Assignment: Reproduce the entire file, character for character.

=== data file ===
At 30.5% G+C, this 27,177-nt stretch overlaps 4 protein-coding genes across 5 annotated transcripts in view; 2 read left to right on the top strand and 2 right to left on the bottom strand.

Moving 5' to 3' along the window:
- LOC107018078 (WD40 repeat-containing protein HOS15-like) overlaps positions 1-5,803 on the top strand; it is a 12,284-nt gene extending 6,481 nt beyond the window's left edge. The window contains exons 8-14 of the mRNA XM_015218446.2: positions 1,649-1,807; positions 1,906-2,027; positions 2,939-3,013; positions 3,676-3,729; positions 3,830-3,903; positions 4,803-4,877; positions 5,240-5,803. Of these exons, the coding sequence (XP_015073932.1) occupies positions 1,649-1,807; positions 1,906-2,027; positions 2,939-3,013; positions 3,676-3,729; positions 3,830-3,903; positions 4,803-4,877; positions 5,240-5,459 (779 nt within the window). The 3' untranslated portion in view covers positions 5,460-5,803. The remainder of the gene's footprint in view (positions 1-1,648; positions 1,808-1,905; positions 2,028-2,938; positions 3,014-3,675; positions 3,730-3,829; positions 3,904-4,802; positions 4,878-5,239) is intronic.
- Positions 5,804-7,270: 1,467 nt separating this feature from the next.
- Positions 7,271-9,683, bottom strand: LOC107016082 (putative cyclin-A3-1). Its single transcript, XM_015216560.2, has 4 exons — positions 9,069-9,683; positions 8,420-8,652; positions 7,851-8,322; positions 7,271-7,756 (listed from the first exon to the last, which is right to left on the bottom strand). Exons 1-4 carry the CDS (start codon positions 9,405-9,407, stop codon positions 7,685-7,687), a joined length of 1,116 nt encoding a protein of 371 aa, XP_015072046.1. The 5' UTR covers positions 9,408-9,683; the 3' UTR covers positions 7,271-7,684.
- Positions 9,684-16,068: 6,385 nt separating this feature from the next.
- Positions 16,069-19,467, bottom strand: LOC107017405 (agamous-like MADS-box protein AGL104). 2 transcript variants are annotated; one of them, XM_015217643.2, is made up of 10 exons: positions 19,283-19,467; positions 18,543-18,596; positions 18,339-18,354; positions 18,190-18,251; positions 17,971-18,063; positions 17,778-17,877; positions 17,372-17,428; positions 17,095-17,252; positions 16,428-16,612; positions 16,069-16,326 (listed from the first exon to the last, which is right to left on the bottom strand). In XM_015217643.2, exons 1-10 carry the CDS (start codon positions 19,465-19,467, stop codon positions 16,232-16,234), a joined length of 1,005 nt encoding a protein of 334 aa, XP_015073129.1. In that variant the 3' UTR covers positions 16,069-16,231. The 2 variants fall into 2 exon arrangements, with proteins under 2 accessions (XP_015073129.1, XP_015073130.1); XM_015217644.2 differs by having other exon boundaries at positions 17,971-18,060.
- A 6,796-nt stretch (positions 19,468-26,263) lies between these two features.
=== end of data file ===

At 30.5% G+C, this 27,177-nt stretch overlaps 4 protein-coding genes across 5 annotated transcripts in view; 2 read left to right on the top strand and 2 right to left on the bottom strand.

Moving 5' to 3' along the window:
- LOC107018078 (WD40 repeat-containing protein HOS15-like) overlaps positions 1-5,803 on the top strand; it is a 12,284-nt gene extending 6,481 nt beyond the window's left edge. The window contains exons 8-14 of the mRNA XM_015218446.2: positions 1,649-1,807; positions 1,906-2,027; positions 2,939-3,013; positions 3,676-3,729; positions 3,830-3,903; positions 4,803-4,877; positions 5,240-5,803. Of these exons, the coding sequence (XP_015073932.1) occupies positions 1,649-1,807; positions 1,906-2,027; positions 2,939-3,013; positions 3,676-3,729; positions 3,830-3,903; positions 4,803-4,877; positions 5,240-5,459 (779 nt within the window). The 3' untranslated portion in view covers positions 5,460-5,803. The remainder of the gene's footprint in view (positions 1-1,648; positions 1,808-1,905; positions 2,028-2,938; positions 3,014-3,675; positions 3,730-3,829; positions 3,904-4,802; positions 4,878-5,239) is intronic.
- Positions 5,804-7,270: 1,467 nt separating this feature from the next.
- Positions 7,271-9,683, bottom strand: LOC107016082 (putative cyclin-A3-1). Its single transcript, XM_015216560.2, has 4 exons — positions 9,069-9,683; positions 8,420-8,652; positions 7,851-8,322; positions 7,271-7,756 (listed from the first exon to the last, which is right to left on the bottom strand). Exons 1-4 carry the CDS (start codon positions 9,405-9,407, stop codon positions 7,685-7,687), a joined length of 1,116 nt encoding a protein of 371 aa, XP_015072046.1. The 5' UTR covers positions 9,408-9,683; the 3' UTR covers positions 7,271-7,684.
- Positions 9,684-16,068: 6,385 nt separating this feature from the next.
- Positions 16,069-19,467, bottom strand: LOC107017405 (agamous-like MADS-box protein AGL104). 2 transcript variants are annotated; one of them, XM_015217643.2, is made up of 10 exons: positions 19,283-19,467; positions 18,543-18,596; positions 18,339-18,354; positions 18,190-18,251; positions 17,971-18,063; positions 17,778-17,877; positions 17,372-17,428; positions 17,095-17,252; positions 16,428-16,612; positions 16,069-16,326 (listed from the first exon to the last, which is right to left on the bottom strand). In XM_015217643.2, exons 1-10 carry the CDS (start codon positions 19,465-19,467, stop codon positions 16,232-16,234), a joined length of 1,005 nt encoding a protein of 334 aa, XP_015073129.1. In that variant the 3' UTR covers positions 16,069-16,231. The 2 variants fall into 2 exon arrangements, with proteins under 2 accessions (XP_015073129.1, XP_015073130.1); XM_015217644.2 differs by having other exon boundaries at positions 17,971-18,060.
- A 6,796-nt stretch (positions 19,468-26,263) lies between these two features.